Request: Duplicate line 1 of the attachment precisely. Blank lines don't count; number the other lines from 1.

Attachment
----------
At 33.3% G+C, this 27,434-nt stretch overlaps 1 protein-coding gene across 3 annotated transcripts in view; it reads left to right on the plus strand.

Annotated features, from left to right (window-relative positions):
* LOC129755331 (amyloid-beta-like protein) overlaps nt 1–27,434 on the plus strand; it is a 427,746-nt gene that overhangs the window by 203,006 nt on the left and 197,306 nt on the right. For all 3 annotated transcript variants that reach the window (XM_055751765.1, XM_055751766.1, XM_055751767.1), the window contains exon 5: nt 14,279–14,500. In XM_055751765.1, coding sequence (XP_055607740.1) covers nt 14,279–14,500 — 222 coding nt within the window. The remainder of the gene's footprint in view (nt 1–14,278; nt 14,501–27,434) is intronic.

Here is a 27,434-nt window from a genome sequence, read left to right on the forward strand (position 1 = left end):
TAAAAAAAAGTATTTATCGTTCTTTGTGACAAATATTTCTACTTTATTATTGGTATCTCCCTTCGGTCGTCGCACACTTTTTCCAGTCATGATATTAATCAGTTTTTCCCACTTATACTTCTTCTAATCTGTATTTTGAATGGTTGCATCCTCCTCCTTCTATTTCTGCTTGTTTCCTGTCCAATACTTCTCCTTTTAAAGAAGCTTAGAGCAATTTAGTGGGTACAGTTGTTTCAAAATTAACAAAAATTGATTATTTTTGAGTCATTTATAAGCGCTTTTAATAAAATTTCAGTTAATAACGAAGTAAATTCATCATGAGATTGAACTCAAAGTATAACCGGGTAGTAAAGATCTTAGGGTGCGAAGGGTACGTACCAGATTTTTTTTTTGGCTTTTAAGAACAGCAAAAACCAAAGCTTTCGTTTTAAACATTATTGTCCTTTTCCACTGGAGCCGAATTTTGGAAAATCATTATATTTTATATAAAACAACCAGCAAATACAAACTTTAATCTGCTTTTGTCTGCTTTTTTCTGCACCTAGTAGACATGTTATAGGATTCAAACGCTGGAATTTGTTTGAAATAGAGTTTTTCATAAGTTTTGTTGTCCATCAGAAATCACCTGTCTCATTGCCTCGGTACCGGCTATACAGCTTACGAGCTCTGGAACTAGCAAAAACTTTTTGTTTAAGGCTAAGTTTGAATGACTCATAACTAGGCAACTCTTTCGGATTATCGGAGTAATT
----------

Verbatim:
At 33.3% G+C, this 27,434-nt stretch overlaps 1 protein-coding gene across 3 annotated transcripts in view; it reads left to right on the plus strand.